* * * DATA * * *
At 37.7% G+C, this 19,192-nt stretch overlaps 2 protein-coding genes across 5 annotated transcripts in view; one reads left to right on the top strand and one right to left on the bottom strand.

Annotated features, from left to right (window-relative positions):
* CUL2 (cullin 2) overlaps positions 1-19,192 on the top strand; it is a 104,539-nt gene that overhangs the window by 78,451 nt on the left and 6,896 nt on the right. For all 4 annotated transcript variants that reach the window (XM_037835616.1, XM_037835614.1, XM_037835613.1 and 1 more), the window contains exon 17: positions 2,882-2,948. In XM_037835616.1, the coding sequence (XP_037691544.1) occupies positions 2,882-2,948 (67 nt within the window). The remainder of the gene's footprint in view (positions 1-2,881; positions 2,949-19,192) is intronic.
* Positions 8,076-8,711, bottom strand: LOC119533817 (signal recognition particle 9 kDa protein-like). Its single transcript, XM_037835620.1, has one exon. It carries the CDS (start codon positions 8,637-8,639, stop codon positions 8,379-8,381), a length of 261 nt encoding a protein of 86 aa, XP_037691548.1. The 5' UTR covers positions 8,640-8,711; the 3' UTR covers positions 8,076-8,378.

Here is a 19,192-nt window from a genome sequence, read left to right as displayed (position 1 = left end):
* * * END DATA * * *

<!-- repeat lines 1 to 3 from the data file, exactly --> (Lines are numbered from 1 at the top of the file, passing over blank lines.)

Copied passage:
At 37.7% G+C, this 19,192-nt stretch overlaps 2 protein-coding genes across 5 annotated transcripts in view; one reads left to right on the top strand and one right to left on the bottom strand.

Annotated features, from left to right (window-relative positions):
* CUL2 (cullin 2) overlaps positions 1-19,192 on the top strand; it is a 104,539-nt gene that overhangs the window by 78,451 nt on the left and 6,896 nt on the right. For all 4 annotated transcript variants that reach the window (XM_037835616.1, XM_037835614.1, XM_037835613.1 and 1 more), the window contains exon 17: positions 2,882-2,948. In XM_037835616.1, the coding sequence (XP_037691544.1) occupies positions 2,882-2,948 (67 nt within the window). The remainder of the gene's footprint in view (positions 1-2,881; positions 2,949-19,192) is intronic.